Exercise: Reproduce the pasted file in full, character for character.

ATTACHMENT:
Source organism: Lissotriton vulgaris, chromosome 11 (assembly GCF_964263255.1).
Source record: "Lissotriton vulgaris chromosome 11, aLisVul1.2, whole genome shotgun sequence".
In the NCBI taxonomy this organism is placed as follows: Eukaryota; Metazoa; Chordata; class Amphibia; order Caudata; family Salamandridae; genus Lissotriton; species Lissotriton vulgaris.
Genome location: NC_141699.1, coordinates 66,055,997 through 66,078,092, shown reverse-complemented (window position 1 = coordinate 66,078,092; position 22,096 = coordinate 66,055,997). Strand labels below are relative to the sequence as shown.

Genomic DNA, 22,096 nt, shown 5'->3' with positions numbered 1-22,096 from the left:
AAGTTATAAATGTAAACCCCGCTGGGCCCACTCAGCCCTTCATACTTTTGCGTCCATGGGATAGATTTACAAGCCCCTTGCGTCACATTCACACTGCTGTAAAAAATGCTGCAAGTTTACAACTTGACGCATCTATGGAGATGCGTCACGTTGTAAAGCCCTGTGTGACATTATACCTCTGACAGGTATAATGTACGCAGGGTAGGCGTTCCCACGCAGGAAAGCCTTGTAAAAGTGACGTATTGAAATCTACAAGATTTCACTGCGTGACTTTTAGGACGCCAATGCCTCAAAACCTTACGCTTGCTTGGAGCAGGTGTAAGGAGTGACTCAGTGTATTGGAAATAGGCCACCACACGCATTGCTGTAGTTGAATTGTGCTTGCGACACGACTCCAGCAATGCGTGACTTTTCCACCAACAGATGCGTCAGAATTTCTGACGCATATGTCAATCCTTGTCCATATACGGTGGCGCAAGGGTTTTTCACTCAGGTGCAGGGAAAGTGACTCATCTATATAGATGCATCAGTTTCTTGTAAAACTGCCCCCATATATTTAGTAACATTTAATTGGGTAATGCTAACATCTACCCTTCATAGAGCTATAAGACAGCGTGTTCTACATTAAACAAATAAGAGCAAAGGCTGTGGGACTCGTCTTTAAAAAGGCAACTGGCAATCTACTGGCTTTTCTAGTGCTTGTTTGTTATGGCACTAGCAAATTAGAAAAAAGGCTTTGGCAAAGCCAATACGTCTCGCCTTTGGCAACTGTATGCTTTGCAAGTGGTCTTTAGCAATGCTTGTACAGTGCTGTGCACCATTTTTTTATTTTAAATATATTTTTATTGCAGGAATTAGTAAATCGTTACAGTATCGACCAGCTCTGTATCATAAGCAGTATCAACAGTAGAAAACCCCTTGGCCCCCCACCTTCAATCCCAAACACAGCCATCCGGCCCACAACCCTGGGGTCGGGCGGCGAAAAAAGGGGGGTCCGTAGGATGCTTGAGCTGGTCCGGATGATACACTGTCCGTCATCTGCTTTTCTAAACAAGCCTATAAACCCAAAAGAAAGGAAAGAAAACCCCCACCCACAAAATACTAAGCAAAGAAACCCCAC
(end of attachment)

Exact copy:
Source organism: Lissotriton vulgaris, chromosome 11 (assembly GCF_964263255.1).
Source record: "Lissotriton vulgaris chromosome 11, aLisVul1.2, whole genome shotgun sequence".
In the NCBI taxonomy this organism is placed as follows: Eukaryota; Metazoa; Chordata; class Amphibia; order Caudata; family Salamandridae; genus Lissotriton; species Lissotriton vulgaris.
Genome location: NC_141699.1, coordinates 66,055,997 through 66,078,092, shown reverse-complemented (window position 1 = coordinate 66,078,092; position 22,096 = coordinate 66,055,997). Strand labels below are relative to the sequence as shown.

Genomic DNA, 22,096 nt, shown 5'->3' with positions numbered 1-22,096 from the left:
AAGTTATAAATGTAAACCCCGCTGGGCCCACTCAGCCCTTCATACTTTTGCGTCCATGGGATAGATTTACAAGCCCCTTGCGTCACATTCACACTGCTGTAAAAAATGCTGCAAGTTTACAACTTGACGCATCTATGGAGATGCGTCACGTTGTAAAGCCCTGTGTGACATTATACCTCTGACAGGTATAATGTACGCAGGGTAGGCGTTCCCACGCAGGAAAGCCTTGTAAAAGTGACGTATTGAAATCTACAAGATTTCACTGCGTGACTTTTAGGACGCCAATGCCTCAAAACCTTACGCTTGCTTGGAGCAGGTGTAAGGAGTGACTCAGTGTATTGGAAATAGGCCACCACACGCATTGCTGTAGTTGAATTGTGCTTGCGACACGACTCCAGCAATGCGTGACTTTTCCACCAACAGATGCGTCAGAATTTCTGACGCATATGTCAATCCTTGTCCATATACGGTGGCGCAAGGGTTTTTCACTCAGGTGCAGGGAAAGTGACTCATCTATATAGATGCATCAGTTTCTTGTAAAACTGCCCCCATATATTTAGTAACATTTAATTGGGTAATGCTAACATCTACCCTTCATAGAGCTATAAGACAGCGTGTTCTACATTAAACAAATAAGAGCAAAGGCTGTGGGACTCGTCTTTAAAAAGGCAACTGGCAATCTACTGGCTTTTCTAGTGCTTGTTTGTTATGGCACTAGCAAATTAGAAAAAAGGCTTTGGCAAAGCCAATACGTCTCGCCTTTGGCAACTGTATGCTTTGCAAGTGGTCTTTAGCAATGCTTGTACAGTGCTGTGCACCATTTTTTTATTTTAAATATATTTTTATTGCAGGAATTAGTAAATCGTTACAGTATCGACCAGCTCTGTATCATAAGCAGTATCAACAGTAGAAAACCCCTTGGCCCCCCACCTTCAATCCCAAACACAGCCATCCGGCCCACAACCCTGGGGTCGGGCGGCGAAAAAAGGGGGGTCCGTAGGATGCTTGAGCTGGTCCGGATGATACACTGTCCGTCATCTGCTTTTCTAAACAAGCCTATAAACCCAAAAGAAAGGAAAGAAAACCCCCACCCACAAAATACTAAGCAAAGAAACCCCAC